Thursday, January 30, 2014

How not to practice law (as a judge); and some thoughts on social media

I have not posted a "How not to practice law" story in a while, so here is a short one from today's headlines, as reported by Res Ipsa Loquitur:
Judge Linda D. Schoonover appears to have a different concept of a “friend of the court” party. The Seminole Circuit judge has been removed from a divorce case where she tried to “friend” one of the litigants, Sandra Chace. Chace declined on the advice of counsel to be a friend of Judge Schoonover. Her lawyer says that Schoonover responded with retaliation against her in a type of “scratch a Friend find a Foe” ploy. The judge proceeded to shift most of the marital debt in her divorce to Chace and giving her husband, Robert Loisel Jr., a larger alimony award. Now Schoonover’s colleagues have overturned her order that denied Chace’s motion for disqualification. The panel found that “a judge’s ex parte communication with a party presents a legally sufficient claim for disqualification, particularly in the case where the party’s failure to respond to a Facebook ‘friend’ request creates a reasonable fear of offending the solicitor.” The panel held that “The ‘friend’ request placed the litigant between the proverbial rock and a hard place: either engage in improper ex parte communications with the judge presiding over the case, or risk offending the judge by not accepting the ‘friend’ request.” 
Clearly, the judge should be disqualified.  The court got that part right.  However, the incident raises a couple of other questions in my mind.

First, should the judge be disciplined?  Assuming all the allegations are true, she exercised incredibly bad judgment which, in my opinion, raises a question as to her ability to serve as an impartial judge.  Some people have become so involved in Facebook they seem to forget that they (and Facebook) actually operate in the real world.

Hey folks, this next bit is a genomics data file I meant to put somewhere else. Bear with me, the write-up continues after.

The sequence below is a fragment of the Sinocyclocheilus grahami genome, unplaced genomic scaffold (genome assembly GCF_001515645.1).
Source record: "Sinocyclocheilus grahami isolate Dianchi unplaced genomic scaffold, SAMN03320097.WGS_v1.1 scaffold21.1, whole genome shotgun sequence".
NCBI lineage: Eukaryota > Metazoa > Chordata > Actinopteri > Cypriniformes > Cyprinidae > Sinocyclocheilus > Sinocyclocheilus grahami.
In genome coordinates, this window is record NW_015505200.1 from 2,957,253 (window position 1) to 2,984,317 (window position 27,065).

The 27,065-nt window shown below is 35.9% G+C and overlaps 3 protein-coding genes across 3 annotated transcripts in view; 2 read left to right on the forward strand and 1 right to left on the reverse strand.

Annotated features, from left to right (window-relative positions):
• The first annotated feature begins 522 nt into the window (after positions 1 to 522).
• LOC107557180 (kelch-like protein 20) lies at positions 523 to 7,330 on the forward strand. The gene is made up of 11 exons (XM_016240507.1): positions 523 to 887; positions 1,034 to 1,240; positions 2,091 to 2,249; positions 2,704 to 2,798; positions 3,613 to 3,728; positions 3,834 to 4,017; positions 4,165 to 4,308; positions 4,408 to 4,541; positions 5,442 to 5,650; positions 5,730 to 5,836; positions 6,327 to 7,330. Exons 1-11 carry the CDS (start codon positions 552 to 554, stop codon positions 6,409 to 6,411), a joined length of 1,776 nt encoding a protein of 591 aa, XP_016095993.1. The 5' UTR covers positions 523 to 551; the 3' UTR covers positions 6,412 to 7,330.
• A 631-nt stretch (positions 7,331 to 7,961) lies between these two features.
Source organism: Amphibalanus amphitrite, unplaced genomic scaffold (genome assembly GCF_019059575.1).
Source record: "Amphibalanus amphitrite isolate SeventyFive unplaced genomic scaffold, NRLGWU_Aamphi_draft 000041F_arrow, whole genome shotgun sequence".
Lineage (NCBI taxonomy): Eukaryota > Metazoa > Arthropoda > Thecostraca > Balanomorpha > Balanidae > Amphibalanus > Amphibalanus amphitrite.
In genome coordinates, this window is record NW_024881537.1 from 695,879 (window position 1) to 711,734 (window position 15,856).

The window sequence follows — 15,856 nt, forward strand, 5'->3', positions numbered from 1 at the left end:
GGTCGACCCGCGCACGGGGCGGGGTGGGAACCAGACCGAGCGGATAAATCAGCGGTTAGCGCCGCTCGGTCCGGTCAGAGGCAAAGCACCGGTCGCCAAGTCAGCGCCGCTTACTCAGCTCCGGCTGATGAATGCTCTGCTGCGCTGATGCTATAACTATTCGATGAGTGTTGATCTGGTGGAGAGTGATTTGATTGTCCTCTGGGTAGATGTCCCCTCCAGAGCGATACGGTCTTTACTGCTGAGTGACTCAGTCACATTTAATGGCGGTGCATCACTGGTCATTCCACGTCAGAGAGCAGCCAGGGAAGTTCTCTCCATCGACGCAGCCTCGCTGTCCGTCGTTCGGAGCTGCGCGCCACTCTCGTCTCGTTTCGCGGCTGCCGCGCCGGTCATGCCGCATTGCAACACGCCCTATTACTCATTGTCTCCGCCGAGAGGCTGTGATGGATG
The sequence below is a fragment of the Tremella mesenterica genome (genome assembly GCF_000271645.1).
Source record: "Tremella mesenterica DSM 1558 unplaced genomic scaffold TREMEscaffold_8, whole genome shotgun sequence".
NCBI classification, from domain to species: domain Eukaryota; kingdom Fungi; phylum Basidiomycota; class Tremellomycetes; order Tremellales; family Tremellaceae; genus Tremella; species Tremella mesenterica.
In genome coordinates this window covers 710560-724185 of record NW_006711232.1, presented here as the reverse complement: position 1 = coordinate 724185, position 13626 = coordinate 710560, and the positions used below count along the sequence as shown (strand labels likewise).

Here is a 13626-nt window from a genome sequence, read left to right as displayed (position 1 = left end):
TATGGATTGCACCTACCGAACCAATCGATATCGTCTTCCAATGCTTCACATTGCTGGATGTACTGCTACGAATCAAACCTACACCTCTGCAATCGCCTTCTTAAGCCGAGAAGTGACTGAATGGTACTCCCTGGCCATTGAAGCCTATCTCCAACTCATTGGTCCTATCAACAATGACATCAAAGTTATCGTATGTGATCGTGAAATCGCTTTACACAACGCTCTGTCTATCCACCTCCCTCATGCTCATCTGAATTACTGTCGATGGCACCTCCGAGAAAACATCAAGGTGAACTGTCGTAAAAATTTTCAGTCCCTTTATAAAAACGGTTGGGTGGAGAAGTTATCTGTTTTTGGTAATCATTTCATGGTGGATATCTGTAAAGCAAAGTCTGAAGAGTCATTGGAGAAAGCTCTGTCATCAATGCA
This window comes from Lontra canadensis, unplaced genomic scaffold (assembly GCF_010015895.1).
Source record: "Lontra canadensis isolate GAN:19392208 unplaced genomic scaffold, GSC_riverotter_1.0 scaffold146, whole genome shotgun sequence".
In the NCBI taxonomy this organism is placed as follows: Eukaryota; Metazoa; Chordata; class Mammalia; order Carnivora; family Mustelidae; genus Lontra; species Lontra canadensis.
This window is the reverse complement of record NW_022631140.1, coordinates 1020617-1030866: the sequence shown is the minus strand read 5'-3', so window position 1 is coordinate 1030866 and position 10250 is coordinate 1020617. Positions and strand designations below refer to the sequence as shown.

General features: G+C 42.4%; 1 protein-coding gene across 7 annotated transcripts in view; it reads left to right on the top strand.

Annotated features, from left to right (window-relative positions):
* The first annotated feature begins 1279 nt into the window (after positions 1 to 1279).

Secondly, there is the issue of competence.  The rules of professional conduct in almost every (if not all) jurisdictions now include as part of the measure of competence the duty to understand how to use "technology" and the duty to understand the risks involved in using it.  This, as you may recall, was the result of the debates about metadata a few years ago, but it also relates to the use of social media.

Finally, given that Facebook is causing so many problems, there is the more general question of whether states can do something to regulate or at least provide more guidelines for the proper and improper use of Facebook and other social media by lawyers.  A lot of attention has been devoted to the use of social media as marketing tools for attorney advertising but maybe not enough for the purely social aspects of social media.  Last year, the ABA issued an opinion on the use of social media by judges.  See my post on it here.

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